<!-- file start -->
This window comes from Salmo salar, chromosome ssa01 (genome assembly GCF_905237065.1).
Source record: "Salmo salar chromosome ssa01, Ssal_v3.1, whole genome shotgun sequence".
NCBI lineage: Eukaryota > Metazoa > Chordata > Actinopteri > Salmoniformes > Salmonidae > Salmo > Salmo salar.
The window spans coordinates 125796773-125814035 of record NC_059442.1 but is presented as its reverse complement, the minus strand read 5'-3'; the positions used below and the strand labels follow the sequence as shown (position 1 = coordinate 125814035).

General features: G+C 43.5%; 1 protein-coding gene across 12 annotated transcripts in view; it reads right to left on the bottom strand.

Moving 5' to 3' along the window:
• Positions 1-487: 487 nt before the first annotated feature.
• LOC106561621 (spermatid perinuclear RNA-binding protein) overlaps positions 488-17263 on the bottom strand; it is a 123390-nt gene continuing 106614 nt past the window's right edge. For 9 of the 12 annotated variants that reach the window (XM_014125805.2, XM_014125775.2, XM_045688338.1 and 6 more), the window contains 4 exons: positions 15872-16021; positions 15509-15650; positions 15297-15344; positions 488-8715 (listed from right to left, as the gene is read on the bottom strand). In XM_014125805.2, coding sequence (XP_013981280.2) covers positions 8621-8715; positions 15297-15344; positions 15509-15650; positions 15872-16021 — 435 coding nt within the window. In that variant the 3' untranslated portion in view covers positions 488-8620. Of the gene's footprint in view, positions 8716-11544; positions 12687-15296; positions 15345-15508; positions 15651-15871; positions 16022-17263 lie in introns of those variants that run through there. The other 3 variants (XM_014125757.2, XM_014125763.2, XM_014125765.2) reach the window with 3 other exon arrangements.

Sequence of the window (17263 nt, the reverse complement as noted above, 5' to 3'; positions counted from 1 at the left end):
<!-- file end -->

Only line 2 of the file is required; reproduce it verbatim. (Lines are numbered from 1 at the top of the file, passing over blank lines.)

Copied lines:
Source record: "Salmo salar chromosome ssa01, Ssal_v3.1, whole genome shotgun sequence".